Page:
I had been studiously avoiding Lauren Viera's poker-faced linkbait essay about how Chicago's bar scene is inferior to New York's because of a dramatic lack of single-liquor-exclusive bars—perhaps we can get some TIF money on that—but it finally made it into my e-mail account. For the most part I try to avoid anything reeking of Second City Syndrome because it usually results in less thesis and more button-pushing. But having recently come back from New York, I have a short list of things that city is demonstrably superior in:

* The subway. My one takeaway every time I visit is how easy it is to get around. On the other hand, for all the complaining people do about El stations, ours are better maintained. New York City stations are clammy and dank. It's a small price to pay for their ever-presence (and the reduced noise of New York's subway) but just saying.

* The High Line. It really is a step forward in urban parks. One thing I appreciate about it is the wooden lounge-benches. Cities have grown terribly paranoid about the homeless sleeping in touristy places, often choosing to solve the problem with planned discomfort (like angled benches). I don't know how the park deals with the homeless—on a busy Friday afternoon, there were none in evidence—but I'm glad they chose not to use backbreaking design solutions.

* Central Park. Much as I love Millennium Park's geegaws, the serenity of the city's immense downtown park is timeless. It's not that I even prefer it to Humboldt Park, my favorite park in Chicago, but Central Park's location in America's densest neighborhood is special.

* Food trucks. Yes, we have them here, but you have to plan around them.

One thing that didn't come up in my conversations with New Yorkers: bars that serve only one type of liquor. (Perhaps because there aren't as many as implied in the essay, as Paul McGee* points out.) The folks at LTH Forum deal with the piece deftly, as did Mike Ryan and Charles Joly in Time Out; this was my favorite part:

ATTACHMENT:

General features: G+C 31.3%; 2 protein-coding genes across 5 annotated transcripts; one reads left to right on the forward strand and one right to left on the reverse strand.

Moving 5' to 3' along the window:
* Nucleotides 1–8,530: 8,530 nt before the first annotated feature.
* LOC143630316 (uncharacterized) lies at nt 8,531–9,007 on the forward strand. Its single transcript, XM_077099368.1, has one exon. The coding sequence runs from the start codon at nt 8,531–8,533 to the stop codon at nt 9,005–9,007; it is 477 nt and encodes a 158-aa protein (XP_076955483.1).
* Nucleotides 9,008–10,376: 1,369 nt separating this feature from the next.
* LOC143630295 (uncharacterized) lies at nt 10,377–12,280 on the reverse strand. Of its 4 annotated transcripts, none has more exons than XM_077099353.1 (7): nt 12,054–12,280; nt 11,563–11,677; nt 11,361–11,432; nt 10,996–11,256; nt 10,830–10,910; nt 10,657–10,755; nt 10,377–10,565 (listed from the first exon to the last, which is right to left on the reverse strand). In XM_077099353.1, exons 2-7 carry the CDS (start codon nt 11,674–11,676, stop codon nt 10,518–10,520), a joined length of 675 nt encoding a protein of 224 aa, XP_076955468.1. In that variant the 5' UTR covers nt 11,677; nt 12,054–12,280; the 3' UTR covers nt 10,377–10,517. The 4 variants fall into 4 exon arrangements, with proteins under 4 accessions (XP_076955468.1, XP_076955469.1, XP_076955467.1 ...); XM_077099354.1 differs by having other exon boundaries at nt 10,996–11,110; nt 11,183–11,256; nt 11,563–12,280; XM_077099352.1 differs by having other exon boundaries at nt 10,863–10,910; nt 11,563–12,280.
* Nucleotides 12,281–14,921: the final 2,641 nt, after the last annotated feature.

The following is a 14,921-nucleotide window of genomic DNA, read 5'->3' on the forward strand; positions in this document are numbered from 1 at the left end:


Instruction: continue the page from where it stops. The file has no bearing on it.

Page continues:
I had planned to open a Fernet Branca-centric bar (in the New York sense of serving only Fernet Branca based cocktails and then only to a clientele desiring to wait on-line for an hour to enter my boîte) in a condemned two-flat in Back of the Yards, but after reading Ms Viera's brave (in the Josh Noel sense) argument for the narrowest possible conception in hospitality, I've reevaluated and am forced to conclude that the ne plus ultra of customer-eccentricity would be a Malört-centric bar. (I intend to name my grand venture "Salon Peripeteia.")

People were confused as to how the lack of such bars makes Chicago somehow inferior, which was mostly a flaw of the ersatz hook. And they were confused about the supposed benefits of exclusivity. What good does it do to force single options on customers?

Well, reader, it does a lot of good—it can make a place wildly popular, the kind of destination that visitors from all over are determined to visit. And you can find that sort of elite conception in hospitality here in Chicago… if you know where to look.

Gin bars? Soup Nazis? Please, the Billy Goat invented your game.

* Ex-Whistler bartender, Melman advisor, and future Tiki-drink slinger.